Save Virunga gives a voice to local communities who depend on the survival of Virunga National Park for their livelihoods. We believe that local communities and civil society have a say in the decision and future of the region. Virunga should be a place where no oil extraction and pollution occurs, a place where people develop sustainable livelihoods based on healthy and intact ecosystems.

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Issues and Local Voices

What is Happening in Virunga and with the Communities?

Virunga National Park

The Virunga National Park  is Africa’s oldest and most biodiverse park. It is a 7800 square km National Park that stretches from the Virunga Mountains in the South, to the Rwenzori Mountains in the North, in the eastern Democratic Republic of Congo, bordering Rwanda and Uganda.

The Oil Threat

The park’s future is threatened: oil has been discovered, and the Congolese government has awarded three concessions for oil exploration, which cover 85% of the park. Oil becomes the most important threat to the park, to the communities and to the ecosystem.

Lake Edward

Lake Edward is one of the Great African Lakes, on the border between the Democratic Republic of the Congo and Uganda.
The lake was named by the explorer Henry Morton Stanley in honour of Prince Albert Edward, The Prince of Wales, later to become King Edward VII.

The Oil Company

SOCO International plc is an international oil and gas exploration and production company, headquartered in London. SOCO holds rights on the oil concession in BLOCK V (85%).SOCO’s contract allows them access to a big part of Virunga National Park threatening the park with disruptive seismic tests, forest clearing, underground drilling and the laying of oil pipelines.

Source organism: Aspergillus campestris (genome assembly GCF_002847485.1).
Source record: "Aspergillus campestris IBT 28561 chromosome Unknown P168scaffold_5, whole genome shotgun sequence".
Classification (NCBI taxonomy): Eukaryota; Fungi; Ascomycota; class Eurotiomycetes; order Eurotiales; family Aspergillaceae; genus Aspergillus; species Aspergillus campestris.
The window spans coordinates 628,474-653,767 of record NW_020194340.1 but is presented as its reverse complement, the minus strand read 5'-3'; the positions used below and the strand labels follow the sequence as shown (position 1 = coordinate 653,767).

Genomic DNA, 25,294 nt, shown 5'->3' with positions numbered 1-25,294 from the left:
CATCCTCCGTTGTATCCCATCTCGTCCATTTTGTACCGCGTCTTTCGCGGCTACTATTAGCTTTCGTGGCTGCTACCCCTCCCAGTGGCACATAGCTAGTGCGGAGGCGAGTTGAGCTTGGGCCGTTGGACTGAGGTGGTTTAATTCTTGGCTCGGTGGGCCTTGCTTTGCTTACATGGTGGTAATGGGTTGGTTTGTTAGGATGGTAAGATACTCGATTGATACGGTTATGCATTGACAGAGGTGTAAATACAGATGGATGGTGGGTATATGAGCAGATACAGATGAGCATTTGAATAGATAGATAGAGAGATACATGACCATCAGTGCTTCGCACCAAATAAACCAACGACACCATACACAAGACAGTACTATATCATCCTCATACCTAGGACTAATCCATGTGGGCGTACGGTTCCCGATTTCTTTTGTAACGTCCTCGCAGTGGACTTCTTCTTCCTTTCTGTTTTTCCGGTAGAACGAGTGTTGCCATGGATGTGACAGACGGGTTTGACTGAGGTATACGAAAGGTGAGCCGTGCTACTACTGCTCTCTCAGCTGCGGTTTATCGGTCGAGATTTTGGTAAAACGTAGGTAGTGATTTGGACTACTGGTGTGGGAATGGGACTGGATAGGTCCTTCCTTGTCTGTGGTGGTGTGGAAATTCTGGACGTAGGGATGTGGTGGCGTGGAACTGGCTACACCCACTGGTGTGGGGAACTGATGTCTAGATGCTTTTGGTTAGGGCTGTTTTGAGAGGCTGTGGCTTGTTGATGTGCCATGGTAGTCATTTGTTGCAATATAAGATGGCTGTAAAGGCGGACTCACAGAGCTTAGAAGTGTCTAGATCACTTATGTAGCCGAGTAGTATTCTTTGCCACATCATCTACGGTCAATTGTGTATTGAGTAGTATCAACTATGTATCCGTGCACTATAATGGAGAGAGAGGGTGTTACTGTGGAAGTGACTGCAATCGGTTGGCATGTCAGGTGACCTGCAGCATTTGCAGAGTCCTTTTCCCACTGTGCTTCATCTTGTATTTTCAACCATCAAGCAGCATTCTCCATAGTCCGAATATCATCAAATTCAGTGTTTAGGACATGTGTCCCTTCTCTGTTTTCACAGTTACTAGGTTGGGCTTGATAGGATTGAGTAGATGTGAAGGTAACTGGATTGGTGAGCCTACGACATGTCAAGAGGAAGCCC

The Communities

Virunga’s fauna and flora, as well as the political and security situation in the Great Lakes region are tied closely to the people and to the protection and preservation of this ecosystem. Disruptions in one element will lead automatically to changes in the others.

The local Defenders

Since the beginning of SOCO’s exploration operations in Virunga National Park, Environmental and Human Rights defenders have been fighting for the survival of the park and the respect of community rights. Many of them are facing threats when fighting for Virunga and promoting the sustainable development option for the region and communities.

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People Involved

The Team

SOPR

SOPR is a non-governmental organization that works to protect the rights of local communities and in particular the right to enjoy a healthy environment. SOPR focuses on the protection of the biodiversity and ecosystem of Lake Edward.

Save Virunga

Save Virunga brings out the power of local communities and conveys their messages to protect Virunga and preserve the integrity of its ecosystems for future generations.

Reseau CREF

RCREF is a network of non-governmental organizations that works to protect natural ecosystems and defends the rights and interests of the communities who depend on these natural resources.

IDPE

IDPE is an activist organization that works against ecosystem destruction and poaching with local communities. IDPE supports these communities in strengthening their position so that they have a say in the future of their environment.

CREDDHO